Black Lawrence Press is pleased to announce the winner and finalists of the 2009 Hudson Prize. Congratulations to Patrick Michael Finn whose short story collection From the Darkness Right Under Our Feet is this year’s winner. The collection will be available from Black Lawrence Press in 2011. Congratulations also to the finalists and semi-finalists who are listed on the Black Lawrence Press website.

Each year Black Lawrence Press awards The Hudson Prize for an unpublished collection of poems or short stories. Hudson Prize winning manuscripts are published by the press and their authors are awarded cash prizes of $1,000.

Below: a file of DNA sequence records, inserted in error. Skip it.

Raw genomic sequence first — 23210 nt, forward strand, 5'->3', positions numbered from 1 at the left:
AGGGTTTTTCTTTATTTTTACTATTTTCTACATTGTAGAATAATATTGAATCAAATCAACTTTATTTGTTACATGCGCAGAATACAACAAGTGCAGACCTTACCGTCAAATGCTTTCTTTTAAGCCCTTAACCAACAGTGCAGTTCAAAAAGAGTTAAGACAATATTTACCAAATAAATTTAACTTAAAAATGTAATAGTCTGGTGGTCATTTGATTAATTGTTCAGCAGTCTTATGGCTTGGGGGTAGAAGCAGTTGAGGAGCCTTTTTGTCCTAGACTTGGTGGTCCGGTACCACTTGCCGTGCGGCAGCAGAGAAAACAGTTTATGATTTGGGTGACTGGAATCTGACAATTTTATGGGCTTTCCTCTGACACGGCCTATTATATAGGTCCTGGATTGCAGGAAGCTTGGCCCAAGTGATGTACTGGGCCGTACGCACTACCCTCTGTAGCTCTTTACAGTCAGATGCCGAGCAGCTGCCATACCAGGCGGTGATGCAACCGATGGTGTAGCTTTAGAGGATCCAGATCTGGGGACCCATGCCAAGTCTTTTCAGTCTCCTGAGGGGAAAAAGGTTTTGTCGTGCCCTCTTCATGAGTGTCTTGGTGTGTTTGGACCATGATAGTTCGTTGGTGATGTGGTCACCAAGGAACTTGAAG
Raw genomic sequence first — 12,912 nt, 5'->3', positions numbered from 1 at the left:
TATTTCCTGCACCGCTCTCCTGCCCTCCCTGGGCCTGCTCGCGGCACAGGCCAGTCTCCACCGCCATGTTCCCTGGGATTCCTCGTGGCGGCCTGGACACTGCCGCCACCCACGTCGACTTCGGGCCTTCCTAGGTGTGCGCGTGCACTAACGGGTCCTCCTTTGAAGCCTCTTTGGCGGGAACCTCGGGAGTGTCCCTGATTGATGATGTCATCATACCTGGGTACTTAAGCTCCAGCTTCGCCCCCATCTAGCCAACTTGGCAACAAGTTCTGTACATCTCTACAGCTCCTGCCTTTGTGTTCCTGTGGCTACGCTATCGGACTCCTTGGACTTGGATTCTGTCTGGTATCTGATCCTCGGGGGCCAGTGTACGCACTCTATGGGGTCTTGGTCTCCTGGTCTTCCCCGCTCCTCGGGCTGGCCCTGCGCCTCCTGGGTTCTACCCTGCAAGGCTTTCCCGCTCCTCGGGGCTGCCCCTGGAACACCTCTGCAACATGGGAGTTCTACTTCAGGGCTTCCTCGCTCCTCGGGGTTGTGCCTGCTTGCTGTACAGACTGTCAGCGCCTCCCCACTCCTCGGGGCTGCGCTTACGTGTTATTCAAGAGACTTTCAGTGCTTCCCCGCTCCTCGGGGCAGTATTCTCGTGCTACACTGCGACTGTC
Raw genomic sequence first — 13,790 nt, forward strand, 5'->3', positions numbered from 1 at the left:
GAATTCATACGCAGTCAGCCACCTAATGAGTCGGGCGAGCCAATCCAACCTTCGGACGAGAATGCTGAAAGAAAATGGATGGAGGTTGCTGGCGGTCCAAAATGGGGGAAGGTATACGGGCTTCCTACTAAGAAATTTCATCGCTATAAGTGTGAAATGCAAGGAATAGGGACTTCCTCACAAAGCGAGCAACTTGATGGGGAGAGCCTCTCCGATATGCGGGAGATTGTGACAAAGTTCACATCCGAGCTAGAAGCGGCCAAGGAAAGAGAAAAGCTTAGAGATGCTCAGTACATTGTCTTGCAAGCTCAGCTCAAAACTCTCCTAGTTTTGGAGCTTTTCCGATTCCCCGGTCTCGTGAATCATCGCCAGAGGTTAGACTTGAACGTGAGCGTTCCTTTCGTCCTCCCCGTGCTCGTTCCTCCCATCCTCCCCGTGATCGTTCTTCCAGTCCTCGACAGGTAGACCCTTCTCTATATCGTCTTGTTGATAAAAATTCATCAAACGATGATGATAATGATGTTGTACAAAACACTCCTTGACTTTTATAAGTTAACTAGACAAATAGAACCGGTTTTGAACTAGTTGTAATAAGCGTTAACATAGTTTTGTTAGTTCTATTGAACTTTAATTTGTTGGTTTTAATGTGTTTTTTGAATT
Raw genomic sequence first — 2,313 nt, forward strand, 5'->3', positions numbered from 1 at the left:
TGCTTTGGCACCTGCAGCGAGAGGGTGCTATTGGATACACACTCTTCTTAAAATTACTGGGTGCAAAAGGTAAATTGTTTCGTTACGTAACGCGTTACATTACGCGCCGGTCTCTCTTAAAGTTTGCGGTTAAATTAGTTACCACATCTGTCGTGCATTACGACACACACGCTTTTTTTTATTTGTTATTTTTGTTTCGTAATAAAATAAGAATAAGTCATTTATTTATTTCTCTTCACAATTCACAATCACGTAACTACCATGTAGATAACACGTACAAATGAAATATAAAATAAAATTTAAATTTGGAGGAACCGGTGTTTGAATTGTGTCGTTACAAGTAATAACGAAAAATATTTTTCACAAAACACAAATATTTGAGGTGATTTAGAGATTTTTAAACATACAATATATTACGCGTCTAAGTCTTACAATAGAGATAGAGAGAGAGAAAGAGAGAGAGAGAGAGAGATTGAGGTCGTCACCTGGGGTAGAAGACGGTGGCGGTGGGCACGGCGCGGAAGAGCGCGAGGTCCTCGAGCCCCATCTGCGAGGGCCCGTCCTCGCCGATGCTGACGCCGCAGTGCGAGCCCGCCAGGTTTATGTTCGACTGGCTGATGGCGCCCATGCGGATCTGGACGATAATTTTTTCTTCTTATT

Patrick Michael Finn was born in Joliet, Illinois and was raised there and in rural Southern California. He completed his B.A at the University of California, Riverside and his M.F.A. at the University of Arizona, where he was a Dean’s Teaching Fellow. His first book, the novella A Martyr for Suzy Kosasovich, was selected as winner of the 2006 Ruthanne Wiley Memorial Novella Competition and published by The Cleveland State University Poetry Center. A winner of the AWP Intro Award, selected by Benjamin Alíre Sáenz, and the 2004 Third Coast Fiction Prize, judged by Stuart Dybek, Finn’s stories have appeared in Ploughshares, TriQuarterly, Third Coast, Quarterly West, The Clackamas Literary Review, Punk Planet, and Houghton Mifflin’s The Best American Mystery Stories 2004. His fiction has also received citations in the 2005 Pushcart Prize and The Best American Short Stories 2008. He has taught writing at the University of Arizona, Western Nebraska Community College, and the University of North Carolina, Asheville, where he was awarded the 2006 Teaching Excellence Award. In 2007 he founded and currently coordinates the creative writing program at Chandler-Gilbert Community College. He lives in Arizona with his wife, poet Valerie Bandura, and their son James.